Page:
Time module

Python offers a module called ‘time’ to create varying functions that are related to time as well as to achieve time-related tasks. Consider a function from the ‘time’ module which returns the number of seconds passed since ‘epoch’. Epoch is the time passed since January the first of 1970. 

import time

# This prints time passed since epoch

We get:

We get the seconds returned as a floating-point number.

NOTE: 1970 is not the birth of epoch, but was conveniently chosen when it was being upgraded. To learn more check out this article -> https://kb.narrative.io/what-is-unix-time

Another useful function from this module is the ctime() function which takes the current seconds passed since epoch and returns that value in a readable format.

import time

# This prints time passed since epoch
seconds_since_epoch = time.time()

# returns epoch passed in a string format
time_in_string = time.ctime(seconds_since_epoch)

We get:

Alternatively, we can also achieve the same as above by giving the seconds passed directly as an argument. NOTE: Seconds passed since epoch is constantly incremented thus each time you run this code you will get a different output.

# returns epoch passed in a string format
time_in_string = time.ctime(time.time())

The ‘time’ module also offers a function called gmtime(), which returns a structure of time that has 9 attributes, and it has the current year, month, day, hour, minute, second, weekday, year day, and isdst (to check daylight saving time DST). 

NOTE: To learn more about DST check out this article -> https://towardsdev.com/giant-mess-dealing-with-timezones-and-daylight-saving-time-in-python-7222d37658cf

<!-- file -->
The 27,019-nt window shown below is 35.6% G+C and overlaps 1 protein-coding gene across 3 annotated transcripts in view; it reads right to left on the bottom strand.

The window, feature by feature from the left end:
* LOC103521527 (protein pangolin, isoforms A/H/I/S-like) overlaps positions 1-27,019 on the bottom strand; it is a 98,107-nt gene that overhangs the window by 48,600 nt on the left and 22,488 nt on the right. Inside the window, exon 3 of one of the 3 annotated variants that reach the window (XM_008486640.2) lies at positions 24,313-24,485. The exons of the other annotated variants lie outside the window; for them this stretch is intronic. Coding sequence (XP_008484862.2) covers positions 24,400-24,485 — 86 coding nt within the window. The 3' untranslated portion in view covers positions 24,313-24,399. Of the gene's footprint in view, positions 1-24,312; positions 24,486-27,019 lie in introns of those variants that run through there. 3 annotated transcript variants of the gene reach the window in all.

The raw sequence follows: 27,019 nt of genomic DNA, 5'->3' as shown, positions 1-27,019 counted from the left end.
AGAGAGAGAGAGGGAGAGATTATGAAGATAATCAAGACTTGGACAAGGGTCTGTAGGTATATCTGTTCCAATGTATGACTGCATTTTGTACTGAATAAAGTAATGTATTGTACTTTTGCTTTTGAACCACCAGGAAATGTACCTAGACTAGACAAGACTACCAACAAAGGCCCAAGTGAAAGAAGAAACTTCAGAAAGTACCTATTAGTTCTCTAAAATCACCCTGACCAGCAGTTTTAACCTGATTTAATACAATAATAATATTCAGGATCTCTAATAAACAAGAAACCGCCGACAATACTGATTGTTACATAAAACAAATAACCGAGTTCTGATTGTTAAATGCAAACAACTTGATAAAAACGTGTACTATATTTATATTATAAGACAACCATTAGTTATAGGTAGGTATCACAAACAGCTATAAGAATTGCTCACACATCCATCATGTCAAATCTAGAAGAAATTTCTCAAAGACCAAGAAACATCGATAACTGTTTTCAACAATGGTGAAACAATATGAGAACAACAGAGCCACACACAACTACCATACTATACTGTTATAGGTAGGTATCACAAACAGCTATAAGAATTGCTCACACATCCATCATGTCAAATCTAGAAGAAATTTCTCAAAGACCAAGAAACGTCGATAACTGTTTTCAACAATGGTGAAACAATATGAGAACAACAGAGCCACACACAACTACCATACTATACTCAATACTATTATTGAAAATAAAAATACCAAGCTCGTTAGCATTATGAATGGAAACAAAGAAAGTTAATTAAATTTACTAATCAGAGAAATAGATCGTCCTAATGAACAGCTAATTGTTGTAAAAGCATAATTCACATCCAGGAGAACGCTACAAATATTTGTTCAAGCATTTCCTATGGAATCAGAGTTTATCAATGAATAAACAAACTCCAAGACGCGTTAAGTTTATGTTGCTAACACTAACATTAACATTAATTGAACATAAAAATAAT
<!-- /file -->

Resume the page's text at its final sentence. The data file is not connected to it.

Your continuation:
Consider an example:

import time

# takes time passed since epoch as argument
struct = time.gmtime(time.time())

We get the output as:

We have frequently used a function from this module in our earlier blogs, and that is the sleep() function. This function takes the number of seconds the program should wait before execution. Consider an example:

import time

print("First print statement and it prints without any delay")

# Make the program wait 3 seconds

print("Second print statement and it prints after 3 seconds")

We get the output of the above as:

We can use the time passed since epoch as a timestamp and consequently that time can be saved by programs to a database. However, when using that timestamp it makes no sense to the user, and thus, we need to convert it into a human-readable format. Using the following code we get:

from datetime import datetime
import time

# current timestamp
time_stamp = time.time()

# timestamp to datetime
date_time_object = datetime.fromtimestamp(time_stamp)


We get the output as:

Conversely, we can also convert a datetime object to a timestamp in the following manner.

from datetime import datetime

# getting the current date and time
current_time = datetime.now()

# converting to epoch
time_stamp = datetime.timestamp(current_time)
print("Date in time stamp format is:", time_stamp)

We get the output:

What have we learned?

  • What is the use of the time module?
  • What is epoch?
  • What does the gtime() function return?
  • What is DST?
  • How can we convert a timestamp to a datetime object?
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